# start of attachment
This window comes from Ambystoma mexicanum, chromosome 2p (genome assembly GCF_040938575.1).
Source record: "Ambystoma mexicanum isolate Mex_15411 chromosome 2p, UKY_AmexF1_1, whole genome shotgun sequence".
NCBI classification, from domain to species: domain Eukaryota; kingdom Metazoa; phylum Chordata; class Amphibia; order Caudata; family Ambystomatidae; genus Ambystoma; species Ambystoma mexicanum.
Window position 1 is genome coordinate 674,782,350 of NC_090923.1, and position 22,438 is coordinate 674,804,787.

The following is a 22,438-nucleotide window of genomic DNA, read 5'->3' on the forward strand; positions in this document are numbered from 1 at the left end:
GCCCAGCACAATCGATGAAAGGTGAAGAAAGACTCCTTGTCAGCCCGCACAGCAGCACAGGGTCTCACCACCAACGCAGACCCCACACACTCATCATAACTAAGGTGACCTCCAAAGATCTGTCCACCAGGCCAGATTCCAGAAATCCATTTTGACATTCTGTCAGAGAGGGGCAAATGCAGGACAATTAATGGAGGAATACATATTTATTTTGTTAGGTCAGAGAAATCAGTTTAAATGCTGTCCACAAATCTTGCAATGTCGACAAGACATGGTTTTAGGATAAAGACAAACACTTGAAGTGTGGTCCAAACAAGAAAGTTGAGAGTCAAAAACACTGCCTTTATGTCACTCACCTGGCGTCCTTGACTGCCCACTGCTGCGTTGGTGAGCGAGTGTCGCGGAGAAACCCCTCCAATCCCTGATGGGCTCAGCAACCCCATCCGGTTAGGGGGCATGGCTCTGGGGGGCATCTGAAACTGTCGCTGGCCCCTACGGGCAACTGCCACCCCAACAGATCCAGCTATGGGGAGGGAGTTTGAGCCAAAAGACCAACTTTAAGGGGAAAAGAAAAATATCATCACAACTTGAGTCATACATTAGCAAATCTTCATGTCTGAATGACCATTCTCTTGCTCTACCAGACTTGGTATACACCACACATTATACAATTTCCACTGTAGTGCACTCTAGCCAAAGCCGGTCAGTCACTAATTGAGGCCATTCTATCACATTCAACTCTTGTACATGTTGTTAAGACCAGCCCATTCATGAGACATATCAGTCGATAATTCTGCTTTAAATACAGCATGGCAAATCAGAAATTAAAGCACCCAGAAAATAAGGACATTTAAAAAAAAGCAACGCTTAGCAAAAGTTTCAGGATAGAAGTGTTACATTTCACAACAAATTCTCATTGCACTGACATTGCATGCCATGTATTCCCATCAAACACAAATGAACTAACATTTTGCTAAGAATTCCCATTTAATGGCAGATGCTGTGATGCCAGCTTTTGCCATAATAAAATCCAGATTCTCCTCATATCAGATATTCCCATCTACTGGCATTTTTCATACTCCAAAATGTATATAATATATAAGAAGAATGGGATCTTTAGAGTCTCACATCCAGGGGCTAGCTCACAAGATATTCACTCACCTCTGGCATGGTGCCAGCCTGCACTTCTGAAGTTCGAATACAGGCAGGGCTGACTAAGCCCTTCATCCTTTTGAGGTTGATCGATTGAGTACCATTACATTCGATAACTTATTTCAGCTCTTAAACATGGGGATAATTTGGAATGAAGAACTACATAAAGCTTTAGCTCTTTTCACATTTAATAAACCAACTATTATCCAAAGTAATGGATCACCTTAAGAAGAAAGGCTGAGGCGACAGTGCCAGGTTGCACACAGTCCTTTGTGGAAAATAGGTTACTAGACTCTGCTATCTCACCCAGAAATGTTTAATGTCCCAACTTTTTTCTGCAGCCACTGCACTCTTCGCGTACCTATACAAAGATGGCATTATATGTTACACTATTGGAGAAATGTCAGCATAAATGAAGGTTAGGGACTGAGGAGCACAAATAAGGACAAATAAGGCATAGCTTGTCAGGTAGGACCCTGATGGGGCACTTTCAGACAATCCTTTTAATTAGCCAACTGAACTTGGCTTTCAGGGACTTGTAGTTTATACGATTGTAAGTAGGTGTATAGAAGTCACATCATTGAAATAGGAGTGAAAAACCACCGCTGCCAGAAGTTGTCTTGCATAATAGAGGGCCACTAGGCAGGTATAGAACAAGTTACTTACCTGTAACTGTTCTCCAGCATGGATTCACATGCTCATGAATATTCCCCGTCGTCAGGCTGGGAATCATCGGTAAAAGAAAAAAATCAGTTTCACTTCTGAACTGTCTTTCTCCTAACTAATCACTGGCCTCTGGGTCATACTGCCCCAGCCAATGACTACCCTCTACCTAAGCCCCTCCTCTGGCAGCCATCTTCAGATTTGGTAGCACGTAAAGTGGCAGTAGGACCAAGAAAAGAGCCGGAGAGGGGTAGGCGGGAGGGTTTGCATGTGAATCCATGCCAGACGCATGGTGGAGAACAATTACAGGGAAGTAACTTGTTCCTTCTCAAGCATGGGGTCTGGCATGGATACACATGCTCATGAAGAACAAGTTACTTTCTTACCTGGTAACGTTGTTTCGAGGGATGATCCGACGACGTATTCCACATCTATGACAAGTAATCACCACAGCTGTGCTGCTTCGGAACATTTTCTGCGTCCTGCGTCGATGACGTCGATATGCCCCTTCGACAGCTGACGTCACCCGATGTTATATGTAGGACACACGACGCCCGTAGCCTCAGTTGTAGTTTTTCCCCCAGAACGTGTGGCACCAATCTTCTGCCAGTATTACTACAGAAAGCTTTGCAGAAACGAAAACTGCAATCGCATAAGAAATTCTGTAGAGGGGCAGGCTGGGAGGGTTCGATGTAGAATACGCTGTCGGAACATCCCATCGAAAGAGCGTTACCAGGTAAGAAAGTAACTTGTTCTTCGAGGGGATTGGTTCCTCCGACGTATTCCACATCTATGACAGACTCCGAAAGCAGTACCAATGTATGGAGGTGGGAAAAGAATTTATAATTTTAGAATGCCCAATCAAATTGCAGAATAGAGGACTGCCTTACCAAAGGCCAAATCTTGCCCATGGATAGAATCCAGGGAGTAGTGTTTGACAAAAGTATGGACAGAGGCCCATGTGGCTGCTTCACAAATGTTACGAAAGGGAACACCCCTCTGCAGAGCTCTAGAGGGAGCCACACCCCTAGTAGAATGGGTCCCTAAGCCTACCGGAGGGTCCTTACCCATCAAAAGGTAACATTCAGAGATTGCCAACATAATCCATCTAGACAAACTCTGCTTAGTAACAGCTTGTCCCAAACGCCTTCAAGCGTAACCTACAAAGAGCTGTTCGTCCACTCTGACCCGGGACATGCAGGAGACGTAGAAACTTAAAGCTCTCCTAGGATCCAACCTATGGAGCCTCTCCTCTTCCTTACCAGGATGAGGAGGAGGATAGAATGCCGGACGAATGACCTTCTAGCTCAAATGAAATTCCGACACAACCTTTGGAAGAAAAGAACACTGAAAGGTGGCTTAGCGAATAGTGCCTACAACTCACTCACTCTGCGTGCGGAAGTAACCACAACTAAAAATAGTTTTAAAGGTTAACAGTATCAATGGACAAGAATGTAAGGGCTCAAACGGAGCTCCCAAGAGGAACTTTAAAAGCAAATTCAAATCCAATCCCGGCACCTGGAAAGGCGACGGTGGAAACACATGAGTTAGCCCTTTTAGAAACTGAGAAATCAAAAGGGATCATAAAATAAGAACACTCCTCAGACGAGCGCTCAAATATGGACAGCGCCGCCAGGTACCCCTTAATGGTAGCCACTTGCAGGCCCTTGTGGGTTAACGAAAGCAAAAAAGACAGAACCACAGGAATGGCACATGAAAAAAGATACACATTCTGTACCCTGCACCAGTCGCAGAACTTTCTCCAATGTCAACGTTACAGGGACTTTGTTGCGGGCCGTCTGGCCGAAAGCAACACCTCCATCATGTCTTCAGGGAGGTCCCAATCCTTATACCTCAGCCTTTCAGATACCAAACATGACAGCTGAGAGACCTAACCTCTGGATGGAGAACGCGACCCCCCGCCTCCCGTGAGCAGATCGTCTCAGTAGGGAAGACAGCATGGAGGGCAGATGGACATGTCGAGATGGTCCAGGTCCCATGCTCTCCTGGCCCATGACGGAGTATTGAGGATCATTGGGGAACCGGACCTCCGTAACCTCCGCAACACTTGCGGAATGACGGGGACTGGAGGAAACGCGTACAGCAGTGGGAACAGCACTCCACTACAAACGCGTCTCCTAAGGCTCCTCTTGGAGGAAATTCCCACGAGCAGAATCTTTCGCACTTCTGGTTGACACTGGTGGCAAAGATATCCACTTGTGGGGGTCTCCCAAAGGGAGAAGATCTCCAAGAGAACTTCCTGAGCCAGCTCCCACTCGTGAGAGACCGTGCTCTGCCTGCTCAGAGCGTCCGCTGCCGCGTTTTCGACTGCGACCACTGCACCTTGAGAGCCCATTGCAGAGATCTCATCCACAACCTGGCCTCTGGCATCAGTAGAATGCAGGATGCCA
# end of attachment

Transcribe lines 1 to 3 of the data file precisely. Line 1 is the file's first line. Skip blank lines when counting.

This window comes from Ambystoma mexicanum, chromosome 2p (genome assembly GCF_040938575.1).
Source record: "Ambystoma mexicanum isolate Mex_15411 chromosome 2p, UKY_AmexF1_1, whole genome shotgun sequence".
NCBI classification, from domain to species: domain Eukaryota; kingdom Metazoa; phylum Chordata; class Amphibia; order Caudata; family Ambystomatidae; genus Ambystoma; species Ambystoma mexicanum.